April 18, 2007

Entourage and the Hollywood Redemption

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It would be no shocking revelation to suggest Americans worship at the alter of Hollywood. It would be equally obvious to suggest Hollywood loves itself just as much as we do. Consider all the films ever made about show business and the mythic “dream factory.” Next to the mismatched buddy-cop duo, Hollywood is Hollywood’s favorite subject.
Yet, the portrait of Hollywood painted by Hollywood films hardly ever reflects California’s radiant sun. From A Star is Born to The Player, Hollywood films view “the industry” as a bastion of backstabbing, greed, corruption, and murder. The dead screenwriter Joe Gillis floating face down in Norma Desmond’s swimming pool perfectly captures Hollywood’s consistent self-image: the putrefaction of glamour.
That’s what makes Entourage somewhat of a novelty in the subgenre of Hollywood on Hollywood fiction, because it does not depict the town as a cesspool. The series celebrates show business excess, greed and hardly ever offers the downsides to lavish celebrity lifestyles. The major plotlines deal with Vince’s movie career and the wheeling-and-dealing that accompanies “the biz,” but those stories always feel incidental to the salacious environment depicted by the show. The Hollywood of Entourage is a playground for young, beautiful people to spend lots of money and never get into serious trouble. The biggest drama in A-list star Vincent Chase’s life is landing the big movie role. The biggest worry faced by his entourage of Johnny Drama, Eric, and Turtle, is that he won’t.
This lack of dramatic intensity is a problem that sometimes plagues the otherwise very likable, very funny series. We’re supposed to root for the quartet from Queens, because they’re Hollywood outsiders who moved on up to a deluxe McMansion in the Hollywood Hills. But it’s hard to sympathize with characters that have so much success, excess and few real setbacks in their Hollywood odyssey.
That’s why the only character to really root for is Johnny Drama, Vince’s older half-brother. Drama’s had a long career in Hollywood playing bit parts in movies and on television. His biggest success was the short-lived fantasy series Viking Quest where he uttered his famous catchphrase “victory!” The show’s best running joke is Drama’s long acting résumé. We learn over the course of the series that he’s played such diverse roles as “Uncle Jessie’s Tough Guy Nephew” on Full House to “Dead Body” on Law and Order: SVU. Now living in his younger half-brother’s shadow and off his dime, Drama is the only true window into the reality of Hollywood struggle. His recent casting in Ed Burns’s new TV series suggests a brighter future, but I doubt his success will last too long. He’s the show’s lovable loser and his lot in life is to be just on the outside looking-in.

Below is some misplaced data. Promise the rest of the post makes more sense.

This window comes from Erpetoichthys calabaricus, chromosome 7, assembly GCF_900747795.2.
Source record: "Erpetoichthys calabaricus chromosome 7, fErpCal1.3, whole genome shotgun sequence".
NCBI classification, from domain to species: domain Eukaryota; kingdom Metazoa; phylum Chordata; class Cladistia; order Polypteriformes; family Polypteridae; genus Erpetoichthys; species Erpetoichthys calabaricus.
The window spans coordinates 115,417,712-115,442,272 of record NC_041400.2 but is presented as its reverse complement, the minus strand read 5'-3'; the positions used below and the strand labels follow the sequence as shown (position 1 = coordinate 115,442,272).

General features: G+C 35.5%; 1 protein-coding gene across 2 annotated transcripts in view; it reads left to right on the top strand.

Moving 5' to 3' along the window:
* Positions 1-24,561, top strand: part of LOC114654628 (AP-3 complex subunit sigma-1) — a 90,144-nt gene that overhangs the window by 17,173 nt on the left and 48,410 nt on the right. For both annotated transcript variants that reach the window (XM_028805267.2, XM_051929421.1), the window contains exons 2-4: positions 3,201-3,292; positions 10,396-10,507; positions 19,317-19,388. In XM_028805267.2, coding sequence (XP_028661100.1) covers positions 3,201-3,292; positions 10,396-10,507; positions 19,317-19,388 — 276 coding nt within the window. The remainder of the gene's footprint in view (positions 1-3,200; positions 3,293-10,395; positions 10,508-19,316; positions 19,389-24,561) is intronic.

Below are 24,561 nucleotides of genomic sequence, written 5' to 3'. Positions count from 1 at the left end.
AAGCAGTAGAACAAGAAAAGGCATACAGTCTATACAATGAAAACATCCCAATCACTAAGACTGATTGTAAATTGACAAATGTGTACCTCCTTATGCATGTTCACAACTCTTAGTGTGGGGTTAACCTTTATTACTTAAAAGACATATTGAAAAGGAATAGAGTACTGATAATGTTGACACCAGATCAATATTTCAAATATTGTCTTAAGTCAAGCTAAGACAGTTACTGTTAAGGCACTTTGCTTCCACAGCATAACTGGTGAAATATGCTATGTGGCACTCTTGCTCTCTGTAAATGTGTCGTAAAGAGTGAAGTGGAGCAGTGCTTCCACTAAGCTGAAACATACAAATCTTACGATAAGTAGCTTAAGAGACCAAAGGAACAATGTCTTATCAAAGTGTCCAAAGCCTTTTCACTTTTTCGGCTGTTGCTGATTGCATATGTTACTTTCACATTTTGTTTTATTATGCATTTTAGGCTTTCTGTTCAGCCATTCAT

Entourage’s third season, which returned last week for an 8 episode run, has offered a few more bumps to raise the dramatic stakes on Vince’s road to stardom. Part 1 of season 3 dealt with the aftermath of Vince’s Aquaman success, his being fired from the sequel and the struggle to land his dream project: Medellin: The Pablo Escobar Story. At mid-season break, Vince and his manager/best friend Eric decided to fire Ari Gold as Vince’s agent. The mid-season premiere finds Vince under new representation by the very attractive Amanda, but Ari is anxious to lure his former client back with the once thought-to-be unavailable dream project. Drama is set to star in the TV series Five Towns and Turtle is still being Turtle.
Entourage has been called the “male Sex and the City,” because of its similar depiction of four young friends living glamorous lives. This may be true, but Entourage is at its heart a Hollywood wish-fulfillment fantasy that reaffirms our faith in the “dream factory.” The Hollywood myth is an American tradition as important as the Old West and although it’s irresistible to not have a bit of schadenfreude every time a Hollywood starlet goes into rehab or former child-actor gets arrested for possession, such stories damage the myth. On Entourage, Hollywood’s just a never ending party with your best friends, no one has a drinking problem or an eating disorder, Bob Saget could be your wacky neighbor and the harshest drug ever used is marijuana. Even the bottom-feeders and wannabes drive nice cars and get invited to all the cool parties.
HBO’s series reaffirms our faith in Hollywood but more significantly redeems Hollywood in its own eyes. It’s a place where some people actually care and no one embodies this better than super agent Ari Gold. Ari is pompous and arrogant, but he’s good at his job and cares about his clients. If Joe Gillis had Ari for an agent, there’s no doubt he’d own a swimming pool instead of floating face down in one. For Ari, losing Vince as a client is like breaking-up with a girlfriend and it seems unlikely the two will be apart forever. Last Sunday’s new episode offered a crucial insight into the show’s idealized version of Hollywood. After sending his gay assistant Lloyd off as bait to lure a gay TV writer to sign with his agency, Ari has a change of heart and rescues the loyal assistant. He tells the lost client: “We may be whores at our agency, but we ain’t pimps.” Admitting to being a whore could only be a mark of pride and integrity in Hollywood, but Ari suggests there’s a line that even the most unscrupulous do not cross. For Hollywood, that’s a victory.